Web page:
9 december 2009

Rich vs. poor clash at Copenhagen over money

By JOHN HEILPRIN, The Associated Press Wednesday December 9, 2009

Negotiators on Wednesday worked to bridge the chasm between rich and poor countries over how to share the burden of fighting climate change, and a top U.S. envoy was to highlight the Obama administration's efforts to curb greenhouse emissions.

Lumumba Di-Aping of Sudan, the head of the 135-nation bloc of developing countries, said the $10 billion a year that has been proposed to help poor nations fight climate change paled in comparison to the more than $1 trillion already spent to rescue financial institutions.

"If this is the greatest risk that humanity faces, then how do you explain $10 billion?" he said. "Ten billion will not buy developing countries' citizens enough coffins."

U.S. Environmental Protection Agency head Lisa Jackson, whose agency just gave President Barack Obama a new way to cut back on greenhouse gas emissions, takes to the podium at the U.N. climate conference later Wednesday, headlining a U.S.-sponsored meeting entitled "Taking Action at Home."

The EPA determined Monday that scientific evidence clearly shows greenhouse gases are endangering Americans' health and must be regulated. That gave Obama a new way to regulate those gases without needing the approval of the U.S. Congress.

Obama will join more than 100 national leaders converging on Copenhagen for the final days of bargaining late next week.

China, which has recently overtaken the United States as the world's top greenhouse gas emitter, strongly protested Wednesday a blunder that prevented a top diplomat from entering the vast Bella Center where the 192-nation U.N. climate conference is being held.

Su Wei, the director general of China's climate change negotiation team, told the meeting he was "extremely unhappy" that a Chinese minister was barred from entry three days in a row.

Su called the incident "unacceptable" and expressed anger that U.N. climate chief Yvo de Boer was not informed. De Boer pledged to investigate and "make sure it doesn't happen again."

Meanwhile, small island nations, poor countries and those seeking money from the developed world to preserve their tropical forests were among those upset over competing draft texts attributed to Denmark and China outlining proposed outcomes for the historic Dec. 7-18 summit.

Some of the poorest nations feared too much of the burden to curb greenhouse gases is being hoisted onto their shoulders. They are seeking billions of dollars in aid from the wealthy countries to deal with climate change, which melts glaciers that raise sea levels worldwide, turns some regions drier and threatens food production.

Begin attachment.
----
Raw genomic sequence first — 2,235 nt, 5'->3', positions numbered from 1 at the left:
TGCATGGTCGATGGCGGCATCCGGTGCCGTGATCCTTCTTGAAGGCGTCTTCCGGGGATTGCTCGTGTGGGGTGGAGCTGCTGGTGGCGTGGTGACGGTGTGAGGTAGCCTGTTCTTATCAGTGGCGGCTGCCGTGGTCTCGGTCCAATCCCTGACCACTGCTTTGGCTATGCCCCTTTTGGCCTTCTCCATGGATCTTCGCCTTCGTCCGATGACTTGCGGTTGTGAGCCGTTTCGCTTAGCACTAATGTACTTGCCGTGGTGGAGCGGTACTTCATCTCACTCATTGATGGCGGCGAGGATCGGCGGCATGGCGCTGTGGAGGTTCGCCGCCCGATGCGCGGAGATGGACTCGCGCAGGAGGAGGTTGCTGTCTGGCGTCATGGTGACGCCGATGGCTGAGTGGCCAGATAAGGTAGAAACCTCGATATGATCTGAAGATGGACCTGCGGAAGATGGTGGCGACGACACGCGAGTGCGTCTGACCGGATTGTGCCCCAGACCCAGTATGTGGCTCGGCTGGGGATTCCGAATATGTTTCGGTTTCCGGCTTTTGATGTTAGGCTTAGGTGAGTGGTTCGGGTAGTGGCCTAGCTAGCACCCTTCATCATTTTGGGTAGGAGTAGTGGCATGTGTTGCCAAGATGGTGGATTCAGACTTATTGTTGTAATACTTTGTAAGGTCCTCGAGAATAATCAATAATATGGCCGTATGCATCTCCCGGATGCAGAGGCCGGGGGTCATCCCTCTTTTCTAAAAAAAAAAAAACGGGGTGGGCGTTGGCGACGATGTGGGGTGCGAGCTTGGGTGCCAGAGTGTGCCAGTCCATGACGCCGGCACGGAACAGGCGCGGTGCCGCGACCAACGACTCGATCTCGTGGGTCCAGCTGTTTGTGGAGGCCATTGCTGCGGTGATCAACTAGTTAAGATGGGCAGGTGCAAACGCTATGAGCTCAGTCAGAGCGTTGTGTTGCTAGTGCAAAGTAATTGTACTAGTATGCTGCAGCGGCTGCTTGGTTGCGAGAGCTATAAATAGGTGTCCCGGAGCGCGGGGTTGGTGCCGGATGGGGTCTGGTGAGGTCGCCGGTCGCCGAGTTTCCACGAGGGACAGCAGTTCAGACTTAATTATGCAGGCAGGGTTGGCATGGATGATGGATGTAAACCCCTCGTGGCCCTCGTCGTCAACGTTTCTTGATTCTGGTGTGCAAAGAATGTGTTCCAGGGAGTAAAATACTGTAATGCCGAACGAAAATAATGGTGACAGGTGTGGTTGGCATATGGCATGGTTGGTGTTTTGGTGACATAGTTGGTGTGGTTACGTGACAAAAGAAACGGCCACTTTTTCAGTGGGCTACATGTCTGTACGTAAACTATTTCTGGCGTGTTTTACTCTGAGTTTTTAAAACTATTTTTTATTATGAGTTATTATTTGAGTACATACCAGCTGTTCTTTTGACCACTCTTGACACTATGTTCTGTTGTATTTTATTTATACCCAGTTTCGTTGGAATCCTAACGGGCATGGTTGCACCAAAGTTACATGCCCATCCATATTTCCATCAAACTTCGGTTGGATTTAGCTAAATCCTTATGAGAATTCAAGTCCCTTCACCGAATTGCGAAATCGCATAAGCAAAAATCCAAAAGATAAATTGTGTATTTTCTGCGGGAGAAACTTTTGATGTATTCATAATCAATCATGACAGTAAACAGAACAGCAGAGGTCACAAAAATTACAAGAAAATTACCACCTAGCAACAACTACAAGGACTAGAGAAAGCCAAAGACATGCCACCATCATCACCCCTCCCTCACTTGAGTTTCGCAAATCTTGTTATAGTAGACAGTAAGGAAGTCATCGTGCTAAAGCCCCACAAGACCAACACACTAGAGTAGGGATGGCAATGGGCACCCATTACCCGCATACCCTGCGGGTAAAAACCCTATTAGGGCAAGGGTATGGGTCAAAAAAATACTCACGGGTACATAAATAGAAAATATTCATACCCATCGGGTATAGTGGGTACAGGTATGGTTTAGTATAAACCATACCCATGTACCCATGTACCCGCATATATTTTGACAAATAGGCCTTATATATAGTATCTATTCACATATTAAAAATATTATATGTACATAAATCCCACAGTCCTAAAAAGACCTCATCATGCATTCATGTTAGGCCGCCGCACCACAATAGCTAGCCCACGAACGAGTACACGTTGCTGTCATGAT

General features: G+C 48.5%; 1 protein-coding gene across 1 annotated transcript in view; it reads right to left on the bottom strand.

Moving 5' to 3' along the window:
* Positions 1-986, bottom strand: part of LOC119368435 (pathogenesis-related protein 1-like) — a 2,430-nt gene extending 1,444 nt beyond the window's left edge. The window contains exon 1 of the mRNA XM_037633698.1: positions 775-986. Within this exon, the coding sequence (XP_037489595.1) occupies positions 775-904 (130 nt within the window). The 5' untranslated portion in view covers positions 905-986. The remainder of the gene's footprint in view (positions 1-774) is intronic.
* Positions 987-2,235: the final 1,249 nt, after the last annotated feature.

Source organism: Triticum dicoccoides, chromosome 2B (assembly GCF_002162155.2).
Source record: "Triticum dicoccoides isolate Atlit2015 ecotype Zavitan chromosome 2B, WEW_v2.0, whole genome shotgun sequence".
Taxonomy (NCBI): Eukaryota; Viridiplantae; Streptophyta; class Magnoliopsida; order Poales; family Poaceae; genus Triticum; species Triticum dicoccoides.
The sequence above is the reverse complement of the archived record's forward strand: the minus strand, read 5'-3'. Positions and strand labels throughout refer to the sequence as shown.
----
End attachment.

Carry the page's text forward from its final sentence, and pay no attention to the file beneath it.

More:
Diplomats from developing countries and climate activists complained the Danish hosts pre-empted the negotiations with their draft proposal, which would allow rich countries to cut fewer emissions while poorer nations would face tougher limits on greenhouse gases and more conditions on getting funds.

"When a process is flawed then the outcome is flawed," Raman Mehta, ActionAid's program manager in India, said of the Danish proposal. "If developing countries don't have a concrete indication of the scale of finances, then you don't get a deal _ and even if you do, it's a bad deal."

It focuses "on pleasing the rich and powerful countries rather than serving the majority of states who are demanding a fair and ambitious solution," said Kim Carstensen of the environmental group WWF.

A sketchy counterproposal attributed to China would extend the 1997 Kyoto Protocol, which required 37 industrial nations to reduce emissions of carbon dioxide and other gases blamed for global warming by an average 5 percent by 2012, compared with 1990 levels.

The Chinese text would incorporate specific new, deeper targets for the industrialized world for a further five to eight years. However, developing countries including China would be covered by a separate agreement that encourages taking action to control emissions but not in the same legally binding way.

Poorer nations believe the two-track approach would best preserve the principle of "common but differentiated responsibilities" recognized by the Kyoto treaty.

In Rome, Greenpeace activists climbed halfway up the Colosseum at dawn Wednesday to press for a historic climate deal at the Copenhagen conference.

The U.N.'s weather agency unveiled data Tuesday showing that this decade is on track to become the hottest since records began in 1850, with 2009 the fifth-warmest year ever. The second warmest decade was the 1990s.

Only the United States and Canada experienced cooler conditions than average, the World Meteorological Organization said, though Alaska had the second-warmest July on record.

>>> Back to list